A ransomware attack March 22 on the city of Atlanta devastated its systems, and served as a reminder of the security problems that exist surrounding Internet devices.
The cyber attackers demanded about $51,000 in bitcoin to release control over the city's computer systems. The ransomware shut down workers' computers and printers and prevented the public from paying traffic tickets, water bills, reporting potholes or graffiti. Police officers weren't able to fill out reports online. Courts were unable to validate warrants and there are fears that many of the city's digital files will never be restored.
At Hartsfield-Jackson Atlanta International Airport, the WiFi is still disabled. "We're dealing with a hostage situation," Atlanta Mayor Keisha Lance Bottoms told the New York Times.
Atlanta officials have not said whether they paid the ransomware, but what is clear is that these kinds of attacks have been worsening, and will likely only continue to escalate.
The FBI, according to NPR, received about 3,000 ransomware complaints, totalling $2.4 million in 2017. The year prior, the FBI received 2,673, at about the same cost. Cybersecurity company BitSight said that educational institutions, because of lax security, and sensitive student data, are the preferred target of cyberattackers. Schools are three times more likely to receive a ransomware threat than the health care sector and 10 times more likely than financial institutions.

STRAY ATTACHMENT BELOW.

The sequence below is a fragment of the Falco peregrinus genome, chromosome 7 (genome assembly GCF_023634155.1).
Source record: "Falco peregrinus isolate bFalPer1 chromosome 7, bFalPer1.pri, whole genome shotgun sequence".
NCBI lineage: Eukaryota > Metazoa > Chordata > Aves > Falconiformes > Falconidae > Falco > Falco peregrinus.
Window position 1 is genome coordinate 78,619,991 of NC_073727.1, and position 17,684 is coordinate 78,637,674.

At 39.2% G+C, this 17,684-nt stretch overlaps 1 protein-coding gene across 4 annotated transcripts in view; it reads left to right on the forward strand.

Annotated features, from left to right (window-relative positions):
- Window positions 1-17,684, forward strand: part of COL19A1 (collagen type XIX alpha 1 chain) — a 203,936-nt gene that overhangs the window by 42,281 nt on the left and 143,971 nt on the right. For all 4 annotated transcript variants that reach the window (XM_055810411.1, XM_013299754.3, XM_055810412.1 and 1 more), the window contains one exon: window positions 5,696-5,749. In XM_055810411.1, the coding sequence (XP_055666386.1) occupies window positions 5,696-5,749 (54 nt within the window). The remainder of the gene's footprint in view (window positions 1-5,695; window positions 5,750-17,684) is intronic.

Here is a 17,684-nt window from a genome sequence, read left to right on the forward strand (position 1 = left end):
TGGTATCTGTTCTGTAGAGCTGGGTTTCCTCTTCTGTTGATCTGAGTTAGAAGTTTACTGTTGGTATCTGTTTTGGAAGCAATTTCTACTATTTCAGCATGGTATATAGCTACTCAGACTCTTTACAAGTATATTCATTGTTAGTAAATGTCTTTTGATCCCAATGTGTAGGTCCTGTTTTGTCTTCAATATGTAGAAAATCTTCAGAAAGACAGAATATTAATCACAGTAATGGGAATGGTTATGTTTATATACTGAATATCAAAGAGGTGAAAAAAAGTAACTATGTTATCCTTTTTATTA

The company also said that government entities at all levels have the second-highest rate of ransomware attacks. Atlanta began turning on its computers again on Tuesday, but city officials have not said whether they paid the ransomware. The FBI urges victims not to pay.
"Paying a ransom not only emboldens current cyber criminals to target more organizations, it also offers an incentive for other criminals to get involved in this type of illegal activity," wrote FBI Cyber Division Assistant Director James Trainor, according to NPR.
Atlanta is the largest city in the U.S. to get hit with a ransomware attack, but it is not alone. The New Yorker reports that FedEx, Britain’s public-health system, Boeing, and other smaller private and public entities have been hit in 2017 and 2018.
Atlanta city officials said it would put into place more sophisticated strategies to thwart hackers. IT staff would be retrained and computers would be rebuilt. Atlanta City Councilman Howard Shook, however, is skeptical that future attacks can be prevented.
“What I don’t want to do is spend a whole bunch of money and then have this happen again,” Shook told the New Yorker. “But I don’t know what the model for a solution is, unless it’s military-grade, nuclear-submarine-type stuff.”
The ransomware attack that hit Atlanta, called SamSam, is likely to reappear despite greater awareness. It works by exploiting security vulnerabilities and guessing weak passwords. The attackers tend to choose their targets wisely,
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